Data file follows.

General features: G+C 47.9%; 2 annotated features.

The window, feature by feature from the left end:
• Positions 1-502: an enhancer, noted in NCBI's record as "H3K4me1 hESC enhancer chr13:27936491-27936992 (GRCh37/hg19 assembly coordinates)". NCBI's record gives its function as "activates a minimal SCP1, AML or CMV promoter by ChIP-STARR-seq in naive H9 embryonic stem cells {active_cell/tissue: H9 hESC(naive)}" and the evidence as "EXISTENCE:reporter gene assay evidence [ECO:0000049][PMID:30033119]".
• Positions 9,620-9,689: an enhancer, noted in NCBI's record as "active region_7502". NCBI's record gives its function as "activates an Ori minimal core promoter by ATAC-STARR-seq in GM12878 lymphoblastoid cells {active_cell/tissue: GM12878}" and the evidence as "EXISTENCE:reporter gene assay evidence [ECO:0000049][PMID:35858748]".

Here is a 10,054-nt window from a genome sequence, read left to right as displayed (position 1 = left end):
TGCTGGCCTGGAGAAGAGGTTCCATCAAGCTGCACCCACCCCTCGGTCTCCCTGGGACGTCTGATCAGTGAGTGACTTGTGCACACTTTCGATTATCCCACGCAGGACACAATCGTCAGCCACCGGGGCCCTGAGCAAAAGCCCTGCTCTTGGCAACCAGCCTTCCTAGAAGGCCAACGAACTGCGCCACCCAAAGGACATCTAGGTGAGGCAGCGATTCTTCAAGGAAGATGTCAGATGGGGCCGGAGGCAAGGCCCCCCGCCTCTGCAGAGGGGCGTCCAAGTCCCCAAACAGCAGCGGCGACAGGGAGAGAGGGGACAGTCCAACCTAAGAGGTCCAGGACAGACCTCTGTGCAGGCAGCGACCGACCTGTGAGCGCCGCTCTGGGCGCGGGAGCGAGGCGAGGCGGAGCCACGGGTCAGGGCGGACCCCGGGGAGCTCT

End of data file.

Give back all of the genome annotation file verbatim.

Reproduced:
General features: G+C 47.9%; 2 annotated features.

The window, feature by feature from the left end:
• Positions 1-502: an enhancer, noted in NCBI's record as "H3K4me1 hESC enhancer chr13:27936491-27936992 (GRCh37/hg19 assembly coordinates)". NCBI's record gives its function as "activates a minimal SCP1, AML or CMV promoter by ChIP-STARR-seq in naive H9 embryonic stem cells {active_cell/tissue: H9 hESC(naive)}" and the evidence as "EXISTENCE:reporter gene assay evidence [ECO:0000049][PMID:30033119]".
• Positions 9,620-9,689: an enhancer, noted in NCBI's record as "active region_7502". NCBI's record gives its function as "activates an Ori minimal core promoter by ATAC-STARR-seq in GM12878 lymphoblastoid cells {active_cell/tissue: GM12878}" and the evidence as "EXISTENCE:reporter gene assay evidence [ECO:0000049][PMID:35858748]".

Here is a 10,054-nt window from a genome sequence, read left to right as displayed (position 1 = left end):
TGCTGGCCTGGAGAAGAGGTTCCATCAAGCTGCACCCACCCCTCGGTCTCCCTGGGACGTCTGATCAGTGAGTGACTTGTGCACACTTTCGATTATCCCACGCAGGACACAATCGTCAGCCACCGGGGCCCTGAGCAAAAGCCCTGCTCTTGGCAACCAGCCTTCCTAGAAGGCCAACGAACTGCGCCACCCAAAGGACATCTAGGTGAGGCAGCGATTCTTCAAGGAAGATGTCAGATGGGGCCGGAGGCAAGGCCCCCCGCCTCTGCAGAGGGGCGTCCAAGTCCCCAAACAGCAGCGGCGACAGGGAGAGAGGGGACAGTCCAACCTAAGAGGTCCAGGACAGACCTCTGTGCAGGCAGCGACCGACCTGTGAGCGCCGCTCTGGGCGCGGGAGCGAGGCGAGGCGGAGCCACGGGTCAGGGCGGACCCCGGGGAGCTCT